Tuesday, November 15, 2011
Do or die for ASU, Erickson?
By Ted Miller
On Oct. 30, a day after whipping Colorado 48-14, Arizona State was 6-2 and ranked 19th in the BCS standings. Looking at its four remaining games -- UCLA, Washington State, Arizona and California -- a 10-win season and all the rewards that brings seemed possible.
There was talk of coach Dennis Erickson signing a contract extension. A South Division championship seemed a near-certainty, which meant the team could feel free to dream about the Rose Bowl.
After a strong start to the season, Dennis Erickson's Sun Devils have now dropped two-straight games.
More than a few scribes in the state of Arizona, in advance of the Nov. 19 showdown between the Sun Devils and rival Arizona, probably thought of tracing the divergent fortunes of both programs to last year's Territorial Cup, won in double-overtime, 30-29, by ASU due to two blocked Wildcats PATs.
Ah, but things do change, often dramatically, in college football, in both good and bad ways. While the Sun Devils might be able to console themselves with, "Hey, at least we're not as bad off as 2-8 Arizona," that's shouldn't offer much succor.
Arizona State's season has spiraled into the muck after consecutive losses to UCLA and Washington State. It's one thing to lose at Oregon. It's another to give up 494 yards to redshirt freshman quarterback Connor Halliday during a loss in Pullman.
“The last two weeks: not very good," Erickson said when asked to assess the season. "We had a chance to be where we hadn’t been before, but I still look at the light at the end of the tunnel."
The funny thing is that is mostly true. If the Sun Devils win their final two games, they still have a solid shot to win the Pac-12's South Division. All they need is for UCLA to lose once against either Colorado or at USC. If they win and the Bruins fall, then the Sun Devils would advance to the Pac-12 championship game on Dec. 2, where they'd most likely play at Oregon, where they'd have a puncher's chance at the Rose Bowl.
But there's a lot of "what could have been" lingering as the Sun Devils prepare for the Wildcats.
“We’re fighting through it," quarterback Brock Osweiler said. "Obviously, I don’t think we had thought that we would lose both of these games against UCLA and Washington State, but that’s life. Sometimes, life throws you a curve ball and it’s all about how you bounce back from it."
Offensive lineman Dan Knapp said he never imagined the Sun Devils would lose more than two games. And he admitted the players were down after losing their fourth.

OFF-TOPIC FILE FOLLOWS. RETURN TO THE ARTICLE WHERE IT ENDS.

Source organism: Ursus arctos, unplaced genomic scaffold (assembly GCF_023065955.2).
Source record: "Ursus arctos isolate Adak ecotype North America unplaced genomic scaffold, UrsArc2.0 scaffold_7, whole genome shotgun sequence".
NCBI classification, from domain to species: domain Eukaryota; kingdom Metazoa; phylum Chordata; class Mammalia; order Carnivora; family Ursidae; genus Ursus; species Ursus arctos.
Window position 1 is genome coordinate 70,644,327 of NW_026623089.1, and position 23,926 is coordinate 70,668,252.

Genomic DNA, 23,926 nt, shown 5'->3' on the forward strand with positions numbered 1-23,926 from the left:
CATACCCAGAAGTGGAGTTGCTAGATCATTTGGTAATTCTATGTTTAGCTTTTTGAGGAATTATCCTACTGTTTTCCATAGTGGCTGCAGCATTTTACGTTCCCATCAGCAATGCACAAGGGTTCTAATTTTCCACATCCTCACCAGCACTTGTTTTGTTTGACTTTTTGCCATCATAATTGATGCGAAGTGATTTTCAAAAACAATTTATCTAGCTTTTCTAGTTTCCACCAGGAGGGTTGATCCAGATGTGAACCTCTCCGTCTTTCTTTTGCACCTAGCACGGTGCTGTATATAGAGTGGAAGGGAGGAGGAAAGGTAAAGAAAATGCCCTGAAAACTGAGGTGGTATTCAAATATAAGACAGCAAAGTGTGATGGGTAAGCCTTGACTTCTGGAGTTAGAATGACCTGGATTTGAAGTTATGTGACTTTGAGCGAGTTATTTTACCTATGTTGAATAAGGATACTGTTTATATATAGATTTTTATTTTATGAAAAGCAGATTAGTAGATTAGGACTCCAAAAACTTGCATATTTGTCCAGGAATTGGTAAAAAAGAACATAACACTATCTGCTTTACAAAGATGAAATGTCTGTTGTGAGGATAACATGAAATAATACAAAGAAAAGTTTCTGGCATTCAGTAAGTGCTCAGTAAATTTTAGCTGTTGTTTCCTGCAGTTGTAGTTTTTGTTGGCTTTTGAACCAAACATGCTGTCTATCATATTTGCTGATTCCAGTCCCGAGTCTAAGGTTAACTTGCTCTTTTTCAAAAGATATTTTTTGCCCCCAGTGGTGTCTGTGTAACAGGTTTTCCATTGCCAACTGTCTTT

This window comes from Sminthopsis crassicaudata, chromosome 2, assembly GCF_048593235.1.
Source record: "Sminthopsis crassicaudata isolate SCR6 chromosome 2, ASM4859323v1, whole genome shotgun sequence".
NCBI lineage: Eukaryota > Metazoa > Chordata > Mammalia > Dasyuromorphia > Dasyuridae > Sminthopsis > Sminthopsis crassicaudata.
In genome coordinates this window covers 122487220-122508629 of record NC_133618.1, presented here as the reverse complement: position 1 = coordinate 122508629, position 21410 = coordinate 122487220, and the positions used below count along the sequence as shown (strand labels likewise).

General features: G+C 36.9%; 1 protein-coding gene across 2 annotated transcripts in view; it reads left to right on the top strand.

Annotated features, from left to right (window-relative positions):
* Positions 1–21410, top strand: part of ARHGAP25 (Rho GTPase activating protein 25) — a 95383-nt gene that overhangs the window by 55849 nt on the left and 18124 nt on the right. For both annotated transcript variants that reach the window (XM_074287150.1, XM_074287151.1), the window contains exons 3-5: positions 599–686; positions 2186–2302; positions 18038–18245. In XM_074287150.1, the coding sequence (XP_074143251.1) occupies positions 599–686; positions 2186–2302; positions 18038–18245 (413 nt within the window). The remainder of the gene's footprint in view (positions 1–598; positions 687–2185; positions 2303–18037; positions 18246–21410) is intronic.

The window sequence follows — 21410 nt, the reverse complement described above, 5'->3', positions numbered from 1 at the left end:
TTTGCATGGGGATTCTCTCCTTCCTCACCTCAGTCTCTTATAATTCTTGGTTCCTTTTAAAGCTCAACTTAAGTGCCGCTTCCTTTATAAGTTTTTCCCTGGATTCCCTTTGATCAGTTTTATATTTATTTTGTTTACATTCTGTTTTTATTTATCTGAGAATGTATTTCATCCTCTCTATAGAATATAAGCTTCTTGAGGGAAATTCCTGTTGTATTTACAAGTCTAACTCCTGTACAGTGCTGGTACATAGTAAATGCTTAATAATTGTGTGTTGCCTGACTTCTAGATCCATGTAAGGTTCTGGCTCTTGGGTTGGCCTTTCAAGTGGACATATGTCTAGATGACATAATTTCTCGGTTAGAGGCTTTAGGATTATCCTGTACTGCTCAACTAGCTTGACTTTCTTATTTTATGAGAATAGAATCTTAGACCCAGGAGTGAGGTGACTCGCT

“At the beginning of the season, everything was upbeat," he said. "Going to the meeting yesterday, everyone was down. No one was talking. There was no energy. That is something that we need to fix."
If they don't fix it, Erickson might be out of a job.
A few weeks ago, he was a candidate for Pac-12 Coach of the Year. No longer. This was widely viewed as a "win or else" season for Erickson. At first, he was winning. Now, anything less than a division title will feel like a failure.
Erickson, who's not a rookie with "hot seat" talk, said he's only focused on the game at hand. But his players admit they are aware of the frustration among fans and how that threatens Erickson's job status.
“I would be lying if I said that we weren’t aware of it," Osweiler said. "We are. That just goes with the game of football. If you don’t win, you’re probably going to get fired. If you don’t produce as a player, you’re probably not going to start. So, we are aware of it. But, that’s not the major concern."
The problem during the downturn, Erickson said, is the defense giving up big plays. UCLA had a 76-yard touchdown pass. Washington State had an 85-yard one. The Bruins converted on a third and 29 on their game-winning drive. The Cougars converted 8 of 17 third downs with almost no running game.
And passing is the one thing the Wildcats do well, with quarterback Nick Foles leading the conference with 360.7 yards per game through the air.
“I would think they’re probably licking their chops right now watching [the Washington State game]," Erickson said.
A lot is on the line. It's a rivalry game, for one, one of the nation's most underrated in terms of bitterness. The South Division title has yet to be claimed. And, it's hard to imagine that Erickson's job will be secure if he loses to his program's arch-rival when it is led by an interim coach.
It may be overstating things to call this one "do or die" for the Sun Devils and Erickson. But, then again, it might not.